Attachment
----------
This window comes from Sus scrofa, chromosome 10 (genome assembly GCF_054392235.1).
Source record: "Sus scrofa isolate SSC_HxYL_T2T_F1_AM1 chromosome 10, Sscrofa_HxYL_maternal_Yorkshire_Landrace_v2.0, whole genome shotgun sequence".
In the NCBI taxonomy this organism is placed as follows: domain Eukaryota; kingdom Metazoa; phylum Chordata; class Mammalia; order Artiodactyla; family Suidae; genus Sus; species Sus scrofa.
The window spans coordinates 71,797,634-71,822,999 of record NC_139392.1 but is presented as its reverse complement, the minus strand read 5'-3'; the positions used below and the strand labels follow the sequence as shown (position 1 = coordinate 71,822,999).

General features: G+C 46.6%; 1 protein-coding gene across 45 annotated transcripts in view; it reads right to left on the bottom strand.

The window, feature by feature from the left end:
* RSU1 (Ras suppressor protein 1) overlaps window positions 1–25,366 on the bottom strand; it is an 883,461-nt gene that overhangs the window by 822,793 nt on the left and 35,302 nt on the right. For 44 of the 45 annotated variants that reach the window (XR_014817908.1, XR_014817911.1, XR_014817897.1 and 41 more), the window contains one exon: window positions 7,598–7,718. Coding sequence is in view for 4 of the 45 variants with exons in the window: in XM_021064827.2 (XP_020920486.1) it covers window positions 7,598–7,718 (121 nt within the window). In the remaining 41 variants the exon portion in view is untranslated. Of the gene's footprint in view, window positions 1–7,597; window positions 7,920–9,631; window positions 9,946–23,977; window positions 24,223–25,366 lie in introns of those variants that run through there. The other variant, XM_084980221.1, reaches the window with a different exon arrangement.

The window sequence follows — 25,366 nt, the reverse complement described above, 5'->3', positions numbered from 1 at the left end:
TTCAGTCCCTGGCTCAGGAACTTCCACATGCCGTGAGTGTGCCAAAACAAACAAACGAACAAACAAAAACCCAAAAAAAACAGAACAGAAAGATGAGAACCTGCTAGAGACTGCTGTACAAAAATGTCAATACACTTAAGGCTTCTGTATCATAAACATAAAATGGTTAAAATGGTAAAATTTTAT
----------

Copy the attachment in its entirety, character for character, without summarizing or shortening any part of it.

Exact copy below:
This window comes from Sus scrofa, chromosome 10 (genome assembly GCF_054392235.1).
Source record: "Sus scrofa isolate SSC_HxYL_T2T_F1_AM1 chromosome 10, Sscrofa_HxYL_maternal_Yorkshire_Landrace_v2.0, whole genome shotgun sequence".
In the NCBI taxonomy this organism is placed as follows: domain Eukaryota; kingdom Metazoa; phylum Chordata; class Mammalia; order Artiodactyla; family Suidae; genus Sus; species Sus scrofa.
The window spans coordinates 71,797,634-71,822,999 of record NC_139392.1 but is presented as its reverse complement, the minus strand read 5'-3'; the positions used below and the strand labels follow the sequence as shown (position 1 = coordinate 71,822,999).

General features: G+C 46.6%; 1 protein-coding gene across 45 annotated transcripts in view; it reads right to left on the bottom strand.

The window, feature by feature from the left end:
* RSU1 (Ras suppressor protein 1) overlaps window positions 1–25,366 on the bottom strand; it is an 883,461-nt gene that overhangs the window by 822,793 nt on the left and 35,302 nt on the right. For 44 of the 45 annotated variants that reach the window (XR_014817908.1, XR_014817911.1, XR_014817897.1 and 41 more), the window contains one exon: window positions 7,598–7,718. Coding sequence is in view for 4 of the 45 variants with exons in the window: in XM_021064827.2 (XP_020920486.1) it covers window positions 7,598–7,718 (121 nt within the window). In the remaining 41 variants the exon portion in view is untranslated. Of the gene's footprint in view, window positions 1–7,597; window positions 7,920–9,631; window positions 9,946–23,977; window positions 24,223–25,366 lie in introns of those variants that run through there. The other variant, XM_084980221.1, reaches the window with a different exon arrangement.

The window sequence follows — 25,366 nt, the reverse complement described above, 5'->3', positions numbered from 1 at the left end:
TTCAGTCCCTGGCTCAGGAACTTCCACATGCCGTGAGTGTGCCAAAACAAACAAACGAACAAACAAAAACCCAAAAAAAACAGAACAGAAAGATGAGAACCTGCTAGAGACTGCTGTACAAAAATGTCAATACACTTAAGGCTTCTGTATCATAAACATAAAATGGTTAAAATGGTAAAATTTTAT